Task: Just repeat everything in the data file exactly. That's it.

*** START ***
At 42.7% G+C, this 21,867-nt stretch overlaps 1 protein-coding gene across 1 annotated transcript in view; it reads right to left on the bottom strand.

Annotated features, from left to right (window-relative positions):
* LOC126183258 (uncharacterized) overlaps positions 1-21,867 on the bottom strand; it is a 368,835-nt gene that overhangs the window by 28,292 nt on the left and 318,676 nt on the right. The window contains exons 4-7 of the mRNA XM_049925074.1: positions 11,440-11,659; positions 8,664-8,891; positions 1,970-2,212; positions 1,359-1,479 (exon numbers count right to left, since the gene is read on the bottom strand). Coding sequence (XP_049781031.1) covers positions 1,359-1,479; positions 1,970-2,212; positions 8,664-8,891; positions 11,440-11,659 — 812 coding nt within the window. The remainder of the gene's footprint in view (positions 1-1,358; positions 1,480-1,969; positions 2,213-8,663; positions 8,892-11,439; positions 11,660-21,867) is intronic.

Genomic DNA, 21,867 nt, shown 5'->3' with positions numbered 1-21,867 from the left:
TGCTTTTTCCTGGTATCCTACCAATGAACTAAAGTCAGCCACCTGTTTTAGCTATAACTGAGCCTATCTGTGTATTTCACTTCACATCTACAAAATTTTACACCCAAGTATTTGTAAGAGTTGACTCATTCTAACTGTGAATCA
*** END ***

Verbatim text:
At 42.7% G+C, this 21,867-nt stretch overlaps 1 protein-coding gene across 1 annotated transcript in view; it reads right to left on the bottom strand.

Annotated features, from left to right (window-relative positions):
* LOC126183258 (uncharacterized) overlaps positions 1-21,867 on the bottom strand; it is a 368,835-nt gene that overhangs the window by 28,292 nt on the left and 318,676 nt on the right. The window contains exons 4-7 of the mRNA XM_049925074.1: positions 11,440-11,659; positions 8,664-8,891; positions 1,970-2,212; positions 1,359-1,479 (exon numbers count right to left, since the gene is read on the bottom strand). Coding sequence (XP_049781031.1) covers positions 1,359-1,479; positions 1,970-2,212; positions 8,664-8,891; positions 11,440-11,659 — 812 coding nt within the window. The remainder of the gene's footprint in view (positions 1-1,358; positions 1,480-1,969; positions 2,213-8,663; positions 8,892-11,439; positions 11,660-21,867) is intronic.

Genomic DNA, 21,867 nt, shown 5'->3' with positions numbered 1-21,867 from the left:
TGCTTTTTCCTGGTATCCTACCAATGAACTAAAGTCAGCCACCTGTTTTAGCTATAACTGAGCCTATCTGTGTATTTCACTTCACATCTACAAAATTTTACACCCAAGTATTTGTAAGAGTTGACTCATTCTAACTGTGAATCA